The versions of 20 DCMR Chapters 1 and 2 that are contained in the current SIP have not changed, with respect to NNSR since the 2015 rulemaking where EPA last approved the District's NNSR provisions. These versions of the rules cover the Washington Area and remain adequate to meet all applicable NNSR requirements for the 2008 8-hour ozone NAAQS found in 40 CFR 51.165, the Phase 2 Rule and the SIP Requirements Rule.

    III. Proposed Action

    EPA is proposing to approve the District's May 23, 2018 SIP revision addressing the NNSR requirements for the 2008 ozone NAAQS for the Washington Area. EPA has concluded that the District's submission fulfills the 40 CFR 51.1114 revision requirement, meets the requirements of CAA sections 110 and 172 and the minimum SIP requirements of 40 CFR 51.165, as well as its obligations under EPA's February 3, 2017 Findings of Failure to Submit. See 82 FR 9158. EPA is soliciting public comments on the issues discussed in this document. These comments will be considered before taking final action.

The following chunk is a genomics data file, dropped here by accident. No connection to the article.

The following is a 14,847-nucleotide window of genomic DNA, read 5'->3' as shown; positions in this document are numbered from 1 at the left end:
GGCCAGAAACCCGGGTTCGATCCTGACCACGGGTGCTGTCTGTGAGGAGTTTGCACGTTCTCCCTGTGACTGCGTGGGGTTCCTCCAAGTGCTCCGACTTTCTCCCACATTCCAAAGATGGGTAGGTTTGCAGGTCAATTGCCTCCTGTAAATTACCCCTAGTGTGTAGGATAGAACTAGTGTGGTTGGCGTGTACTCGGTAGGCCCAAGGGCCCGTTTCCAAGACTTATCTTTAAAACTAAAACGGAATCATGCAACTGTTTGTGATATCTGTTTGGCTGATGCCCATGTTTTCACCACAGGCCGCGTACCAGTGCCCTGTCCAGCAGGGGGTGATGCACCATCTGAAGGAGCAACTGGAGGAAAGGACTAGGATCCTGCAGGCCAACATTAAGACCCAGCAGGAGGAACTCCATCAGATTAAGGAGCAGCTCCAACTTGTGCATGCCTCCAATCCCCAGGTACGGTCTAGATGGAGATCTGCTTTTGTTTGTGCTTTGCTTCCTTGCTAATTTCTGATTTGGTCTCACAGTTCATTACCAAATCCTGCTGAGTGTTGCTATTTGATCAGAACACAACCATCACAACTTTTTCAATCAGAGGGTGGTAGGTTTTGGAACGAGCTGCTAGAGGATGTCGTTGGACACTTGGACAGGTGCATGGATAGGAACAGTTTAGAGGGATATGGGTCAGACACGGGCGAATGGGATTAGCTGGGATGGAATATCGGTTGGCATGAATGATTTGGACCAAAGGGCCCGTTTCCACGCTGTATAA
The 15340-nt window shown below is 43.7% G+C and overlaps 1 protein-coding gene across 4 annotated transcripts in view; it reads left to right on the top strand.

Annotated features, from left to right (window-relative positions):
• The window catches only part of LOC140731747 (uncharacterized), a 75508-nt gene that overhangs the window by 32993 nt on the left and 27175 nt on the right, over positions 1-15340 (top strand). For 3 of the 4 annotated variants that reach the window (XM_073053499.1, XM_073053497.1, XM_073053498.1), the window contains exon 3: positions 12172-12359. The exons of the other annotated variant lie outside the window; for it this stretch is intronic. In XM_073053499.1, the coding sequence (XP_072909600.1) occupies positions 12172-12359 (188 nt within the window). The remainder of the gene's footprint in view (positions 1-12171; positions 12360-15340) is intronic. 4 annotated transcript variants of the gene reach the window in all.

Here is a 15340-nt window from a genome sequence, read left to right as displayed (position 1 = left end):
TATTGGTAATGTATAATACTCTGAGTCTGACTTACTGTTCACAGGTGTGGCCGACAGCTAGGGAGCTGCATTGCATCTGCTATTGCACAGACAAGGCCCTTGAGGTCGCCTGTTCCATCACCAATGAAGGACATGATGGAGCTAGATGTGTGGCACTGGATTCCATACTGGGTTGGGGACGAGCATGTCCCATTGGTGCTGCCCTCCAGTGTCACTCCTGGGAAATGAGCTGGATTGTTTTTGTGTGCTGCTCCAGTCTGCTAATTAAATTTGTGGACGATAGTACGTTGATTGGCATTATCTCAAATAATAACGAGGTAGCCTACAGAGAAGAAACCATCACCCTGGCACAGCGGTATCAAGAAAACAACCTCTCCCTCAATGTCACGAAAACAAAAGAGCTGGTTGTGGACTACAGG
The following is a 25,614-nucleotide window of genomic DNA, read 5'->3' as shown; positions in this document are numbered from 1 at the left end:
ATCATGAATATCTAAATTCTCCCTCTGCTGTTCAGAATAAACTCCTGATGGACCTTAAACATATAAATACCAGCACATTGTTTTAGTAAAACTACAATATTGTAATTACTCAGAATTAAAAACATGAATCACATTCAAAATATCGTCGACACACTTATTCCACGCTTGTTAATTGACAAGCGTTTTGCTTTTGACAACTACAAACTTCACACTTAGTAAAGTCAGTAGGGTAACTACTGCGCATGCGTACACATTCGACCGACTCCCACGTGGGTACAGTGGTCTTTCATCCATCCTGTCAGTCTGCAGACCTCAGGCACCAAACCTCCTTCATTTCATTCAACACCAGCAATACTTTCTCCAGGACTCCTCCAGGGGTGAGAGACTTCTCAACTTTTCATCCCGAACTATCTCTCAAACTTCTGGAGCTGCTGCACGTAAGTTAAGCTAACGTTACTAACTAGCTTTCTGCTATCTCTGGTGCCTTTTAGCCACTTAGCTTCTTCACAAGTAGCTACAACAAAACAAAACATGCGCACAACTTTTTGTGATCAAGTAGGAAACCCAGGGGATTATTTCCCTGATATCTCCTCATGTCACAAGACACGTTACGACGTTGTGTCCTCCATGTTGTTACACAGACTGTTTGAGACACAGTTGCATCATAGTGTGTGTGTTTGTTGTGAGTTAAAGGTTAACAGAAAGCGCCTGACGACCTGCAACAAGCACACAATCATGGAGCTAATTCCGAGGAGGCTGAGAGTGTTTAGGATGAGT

IV. Statutory and Executive Order Reviews

    Under the CAA, the Administrator is required to approve a SIP submission that complies with the provisions of the CAA and applicable Federal regulations. 42 U.S.C. 7410(k); 40 CFR 52.02(a). Thus, in reviewing SIP submissions, EPA's role is to approve state choices, provided that they meet the criteria of the CAA. Accordingly, this action merely approves state law as meeting Federal requirements and does not impose additional requirements beyond those imposed by state law. For that reason, this proposed action:

    • Is not a “significant regulatory action” subject to review by the Office of Management and Budget under Executive Orders 12866 (58 FR 51735, October 4, 1993) and 13563 (76 FR 3821, January 21, 2011);
    • Is not an Executive Order 13771 (82 FR 9339, February 2, 2017) regulatory action because SIP approvals are exempted under Executive Order 12866.
    • Does not impose an information collection burden under the provisions of the Paperwork Reduction Act (44 U.S.C. 3501 et seq.);
    • Is certified as not having a significant economic impact on a substantial number of small entities under the Regulatory Flexibility Act (5 U.S.C. 601 et seq.);
    • Does not contain any unfunded mandate or significantly or uniquely affect small governments, as described in the Unfunded Mandates Reform Act of 1995 (Pub. L. 104-4);
    • Does not have Federalism implications as specified in Executive Order 13132 (64 FR 43255, August 10, 1999);